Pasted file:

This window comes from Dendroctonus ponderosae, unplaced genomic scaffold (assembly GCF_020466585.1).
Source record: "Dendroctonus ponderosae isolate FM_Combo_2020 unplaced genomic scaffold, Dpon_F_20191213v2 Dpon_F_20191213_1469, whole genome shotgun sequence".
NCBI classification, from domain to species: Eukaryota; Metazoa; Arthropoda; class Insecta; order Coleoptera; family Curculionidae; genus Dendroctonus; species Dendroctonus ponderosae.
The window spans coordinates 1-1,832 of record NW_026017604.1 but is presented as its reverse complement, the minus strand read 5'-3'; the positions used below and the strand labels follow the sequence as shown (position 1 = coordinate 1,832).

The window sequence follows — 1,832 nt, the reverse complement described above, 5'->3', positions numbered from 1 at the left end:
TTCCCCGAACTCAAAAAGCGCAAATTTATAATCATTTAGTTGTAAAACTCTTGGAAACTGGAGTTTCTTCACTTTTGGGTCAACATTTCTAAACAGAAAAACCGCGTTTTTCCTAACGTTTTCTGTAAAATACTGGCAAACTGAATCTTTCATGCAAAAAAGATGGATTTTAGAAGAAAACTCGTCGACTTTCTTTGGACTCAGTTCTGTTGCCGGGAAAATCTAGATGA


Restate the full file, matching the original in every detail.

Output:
This window comes from Dendroctonus ponderosae, unplaced genomic scaffold (assembly GCF_020466585.1).
Source record: "Dendroctonus ponderosae isolate FM_Combo_2020 unplaced genomic scaffold, Dpon_F_20191213v2 Dpon_F_20191213_1469, whole genome shotgun sequence".
NCBI classification, from domain to species: Eukaryota; Metazoa; Arthropoda; class Insecta; order Coleoptera; family Curculionidae; genus Dendroctonus; species Dendroctonus ponderosae.
The window spans coordinates 1-1,832 of record NW_026017604.1 but is presented as its reverse complement, the minus strand read 5'-3'; the positions used below and the strand labels follow the sequence as shown (position 1 = coordinate 1,832).

The window sequence follows — 1,832 nt, the reverse complement described above, 5'->3', positions numbered from 1 at the left end:
TTCCCCGAACTCAAAAAGCGCAAATTTATAATCATTTAGTTGTAAAACTCTTGGAAACTGGAGTTTCTTCACTTTTGGGTCAACATTTCTAAACAGAAAAACCGCGTTTTTCCTAACGTTTTCTGTAAAATACTGGCAAACTGAATCTTTCATGCAAAAAAGATGGATTTTAGAAGAAAACTCGTCGACTTTCTTTGGACTCAGTTCTGTTGCCGGGAAAATCTAGATGA